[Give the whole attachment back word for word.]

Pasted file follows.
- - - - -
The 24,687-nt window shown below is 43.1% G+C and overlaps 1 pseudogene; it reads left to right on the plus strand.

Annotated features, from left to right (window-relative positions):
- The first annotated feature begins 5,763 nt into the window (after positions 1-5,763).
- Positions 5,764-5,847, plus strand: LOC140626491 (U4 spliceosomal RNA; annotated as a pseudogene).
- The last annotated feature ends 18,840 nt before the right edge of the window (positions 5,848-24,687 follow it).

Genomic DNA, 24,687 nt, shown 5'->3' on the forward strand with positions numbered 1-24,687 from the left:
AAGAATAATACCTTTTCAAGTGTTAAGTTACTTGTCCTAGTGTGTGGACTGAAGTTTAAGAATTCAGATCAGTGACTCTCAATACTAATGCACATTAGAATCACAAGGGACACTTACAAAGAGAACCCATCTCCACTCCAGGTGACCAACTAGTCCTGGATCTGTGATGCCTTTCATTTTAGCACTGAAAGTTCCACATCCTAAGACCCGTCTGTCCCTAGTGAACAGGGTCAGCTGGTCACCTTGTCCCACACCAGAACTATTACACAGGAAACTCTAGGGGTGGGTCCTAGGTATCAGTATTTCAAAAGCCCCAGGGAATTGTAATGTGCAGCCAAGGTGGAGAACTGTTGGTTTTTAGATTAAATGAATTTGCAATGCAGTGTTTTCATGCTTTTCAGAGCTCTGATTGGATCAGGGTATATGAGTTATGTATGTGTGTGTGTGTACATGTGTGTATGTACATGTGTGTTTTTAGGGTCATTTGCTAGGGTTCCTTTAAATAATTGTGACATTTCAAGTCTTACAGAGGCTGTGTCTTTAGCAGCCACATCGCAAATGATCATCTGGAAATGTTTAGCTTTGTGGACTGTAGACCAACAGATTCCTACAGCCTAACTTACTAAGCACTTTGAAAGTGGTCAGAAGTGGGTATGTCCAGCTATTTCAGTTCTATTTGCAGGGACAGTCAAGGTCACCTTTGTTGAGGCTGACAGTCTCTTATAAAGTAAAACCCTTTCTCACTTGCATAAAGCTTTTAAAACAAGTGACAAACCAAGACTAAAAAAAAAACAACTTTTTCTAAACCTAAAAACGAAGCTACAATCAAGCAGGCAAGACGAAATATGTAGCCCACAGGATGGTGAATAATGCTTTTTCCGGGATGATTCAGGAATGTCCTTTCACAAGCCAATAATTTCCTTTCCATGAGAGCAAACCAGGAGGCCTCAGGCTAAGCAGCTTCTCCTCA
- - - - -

The 24,687-nt window shown below is 43.1% G+C and overlaps 1 pseudogene; it reads left to right on the plus strand.

Annotated features, from left to right (window-relative positions):
- The first annotated feature begins 5,763 nt into the window (after positions 1-5,763).
- Positions 5,764-5,847, plus strand: LOC140626491 (U4 spliceosomal RNA; annotated as a pseudogene).
- The last annotated feature ends 18,840 nt before the right edge of the window (positions 5,848-24,687 follow it).

Genomic DNA, 24,687 nt, shown 5'->3' on the forward strand with positions numbered 1-24,687 from the left:
AAGAATAATACCTTTTCAAGTGTTAAGTTACTTGTCCTAGTGTGTGGACTGAAGTTTAAGAATTCAGATCAGTGACTCTCAATACTAATGCACATTAGAATCACAAGGGACACTTACAAAGAGAACCCATCTCCACTCCAGGTGACCAACTAGTCCTGGATCTGTGATGCCTTTCATTTTAGCACTGAAAGTTCCACATCCTAAGACCCGTCTGTCCCTAGTGAACAGGGTCAGCTGGTCACCTTGTCCCACACCAGAACTATTACACAGGAAACTCTAGGGGTGGGTCCTAGGTATCAGTATTTCAAAAGCCCCAGGGAATTGTAATGTGCAGCCAAGGTGGAGAACTGTTGGTTTTTAGATTAAATGAATTTGCAATGCAGTGTTTTCATGCTTTTCAGAGCTCTGATTGGATCAGGGTATATGAGTTATGTATGTGTGTGTGTGTACATGTGTGTATGTACATGTGTGTTTTTAGGGTCATTTGCTAGGGTTCCTTTAAATAATTGTGACATTTCAAGTCTTACAGAGGCTGTGTCTTTAGCAGCCACATCGCAAATGATCATCTGGAAATGTTTAGCTTTGTGGACTGTAGACCAACAGATTCCTACAGCCTAACTTACTAAGCACTTTGAAAGTGGTCAGAAGTGGGTATGTCCAGCTATTTCAGTTCTATTTGCAGGGACAGTCAAGGTCACCTTTGTTGAGGCTGACAGTCTCTTATAAAGTAAAACCCTTTCTCACTTGCATAAAGCTTTTAAAACAAGTGACAAACCAAGACTAAAAAAAAAACAACTTTTTCTAAACCTAAAAACGAAGCTACAATCAAGCAGGCAAGACGAAATATGTAGCCCACAGGATGGTGAATAATGCTTTTTCCGGGATGATTCAGGAATGTCCTTTCACAAGCCAATAATTTCCTTTCCATGAGAGCAAACCAGGAGGCCTCAGGCTAAGCAGCTTCTCCTCA